Keep what matters. Keep for yourself the things that you use frequently, that make you happy and that you cherish most. The items that have the most value for you are not necessarily your most expensive possessions.

Think positive. It’s easy to get bogged down in lamenting the things you’re giving up. Instead, try thinking of it as an editing of your possessions, and focus on the new life that the items you’re gifting, selling or donating will have with new owners who appreciate and use them.

Touch it once. Set up boxes for things to be donated, sold or given to family members. As you sort through items, pack each one carefully so you can just seal the box and send them on their way.

Share it forward. Take advantage of your transition to hand down heirlooms to family and friends. Provide a bridge to future generations by writing down the history of the items. A simple note gives meaning and context to things as elegant as a silver dresser set or quaint as grandmother’s cookie jar.

The price is right. Selling no-longer-needed items is a win-win situation. A happy buyer gets a treasure, and you get a little folding money. Consider a yard sale, an online auction site or a consignment shop. If you have a substantial amount goods that you want to sell, a professional sale organizer can be a great resource. Be sure to ask for and to contact references before signing a contract.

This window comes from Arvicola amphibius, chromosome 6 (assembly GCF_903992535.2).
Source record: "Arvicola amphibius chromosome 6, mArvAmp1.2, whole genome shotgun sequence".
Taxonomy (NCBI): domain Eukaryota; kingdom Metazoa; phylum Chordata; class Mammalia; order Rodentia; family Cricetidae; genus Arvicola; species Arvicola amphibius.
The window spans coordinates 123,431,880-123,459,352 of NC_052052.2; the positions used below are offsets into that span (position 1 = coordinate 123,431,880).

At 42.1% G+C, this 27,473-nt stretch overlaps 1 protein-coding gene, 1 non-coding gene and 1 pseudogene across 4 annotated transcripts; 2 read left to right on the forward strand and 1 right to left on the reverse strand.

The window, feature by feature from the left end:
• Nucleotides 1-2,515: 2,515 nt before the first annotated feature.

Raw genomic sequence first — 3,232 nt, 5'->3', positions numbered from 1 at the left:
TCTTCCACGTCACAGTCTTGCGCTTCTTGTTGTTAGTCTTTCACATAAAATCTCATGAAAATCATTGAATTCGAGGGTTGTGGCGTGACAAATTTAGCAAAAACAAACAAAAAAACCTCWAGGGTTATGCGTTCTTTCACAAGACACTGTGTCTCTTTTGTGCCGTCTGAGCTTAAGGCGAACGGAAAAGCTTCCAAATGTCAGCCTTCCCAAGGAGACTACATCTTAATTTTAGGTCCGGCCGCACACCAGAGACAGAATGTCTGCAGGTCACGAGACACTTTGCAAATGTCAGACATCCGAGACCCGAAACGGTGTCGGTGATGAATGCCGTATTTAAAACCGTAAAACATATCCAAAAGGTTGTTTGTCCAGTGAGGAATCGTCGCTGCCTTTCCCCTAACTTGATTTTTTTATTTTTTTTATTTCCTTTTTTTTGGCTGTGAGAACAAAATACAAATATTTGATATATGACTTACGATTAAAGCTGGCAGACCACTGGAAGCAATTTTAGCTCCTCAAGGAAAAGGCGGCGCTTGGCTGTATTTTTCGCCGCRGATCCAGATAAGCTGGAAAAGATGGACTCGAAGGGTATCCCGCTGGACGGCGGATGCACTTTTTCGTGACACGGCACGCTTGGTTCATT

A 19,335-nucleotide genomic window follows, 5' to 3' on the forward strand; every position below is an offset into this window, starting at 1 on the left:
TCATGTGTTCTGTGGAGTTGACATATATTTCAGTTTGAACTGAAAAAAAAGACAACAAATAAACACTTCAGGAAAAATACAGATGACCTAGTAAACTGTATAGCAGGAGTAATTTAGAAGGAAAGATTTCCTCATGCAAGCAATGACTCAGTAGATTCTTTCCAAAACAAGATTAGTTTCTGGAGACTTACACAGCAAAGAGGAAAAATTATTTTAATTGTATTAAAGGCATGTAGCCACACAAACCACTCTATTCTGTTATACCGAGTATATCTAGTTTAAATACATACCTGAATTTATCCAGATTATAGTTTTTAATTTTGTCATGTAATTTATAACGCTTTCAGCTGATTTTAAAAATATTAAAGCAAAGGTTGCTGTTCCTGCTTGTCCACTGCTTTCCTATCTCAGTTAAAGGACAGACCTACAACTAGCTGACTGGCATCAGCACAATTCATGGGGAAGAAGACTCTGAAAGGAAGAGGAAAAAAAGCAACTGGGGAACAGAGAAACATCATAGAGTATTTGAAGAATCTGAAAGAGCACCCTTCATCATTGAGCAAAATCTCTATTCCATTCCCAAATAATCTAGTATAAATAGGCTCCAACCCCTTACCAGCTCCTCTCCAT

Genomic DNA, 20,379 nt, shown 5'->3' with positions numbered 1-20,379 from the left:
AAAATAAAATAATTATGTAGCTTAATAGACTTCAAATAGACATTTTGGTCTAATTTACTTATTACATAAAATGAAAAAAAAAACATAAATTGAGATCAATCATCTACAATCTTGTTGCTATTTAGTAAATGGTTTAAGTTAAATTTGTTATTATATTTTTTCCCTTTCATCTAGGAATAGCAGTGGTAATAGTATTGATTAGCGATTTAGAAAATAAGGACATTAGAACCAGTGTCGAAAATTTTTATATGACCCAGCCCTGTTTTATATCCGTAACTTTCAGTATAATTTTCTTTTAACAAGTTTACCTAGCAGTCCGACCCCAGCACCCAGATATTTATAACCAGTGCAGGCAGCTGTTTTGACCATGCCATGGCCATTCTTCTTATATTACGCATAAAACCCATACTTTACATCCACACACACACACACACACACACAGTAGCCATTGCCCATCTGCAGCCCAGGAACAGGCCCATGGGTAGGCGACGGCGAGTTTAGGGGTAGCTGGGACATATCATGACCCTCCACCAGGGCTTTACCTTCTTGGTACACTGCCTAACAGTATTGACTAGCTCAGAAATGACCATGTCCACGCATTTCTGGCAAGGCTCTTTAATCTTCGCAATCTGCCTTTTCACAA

Know what you have. It’s tough to estimate the value of an antique or collectible if you’re not an expert.  A piece of china may be a fine thing to have, but it’s not always a valuable one. Conversely, some novelty items command high prices from collectors.  A little digging around on the internet can turn up good clues about the value of an item. If in doubt, hire a reputable appraiser.

Help others. Items that are no longer needed but still serviceable are welcomed by charities. Keep a list of your donations for tax purposes. Don’t donate things that are broken, stained or torn. Social services organizations work hard enough without having to take extra time to dispose of unusable items.

Don’t go it alone. The old adage that many hands make light work is never truer than when you’re clearing clutter. Having helpers to box items for sale and donation, pack for a move and keep track of what’s going where is invaluable.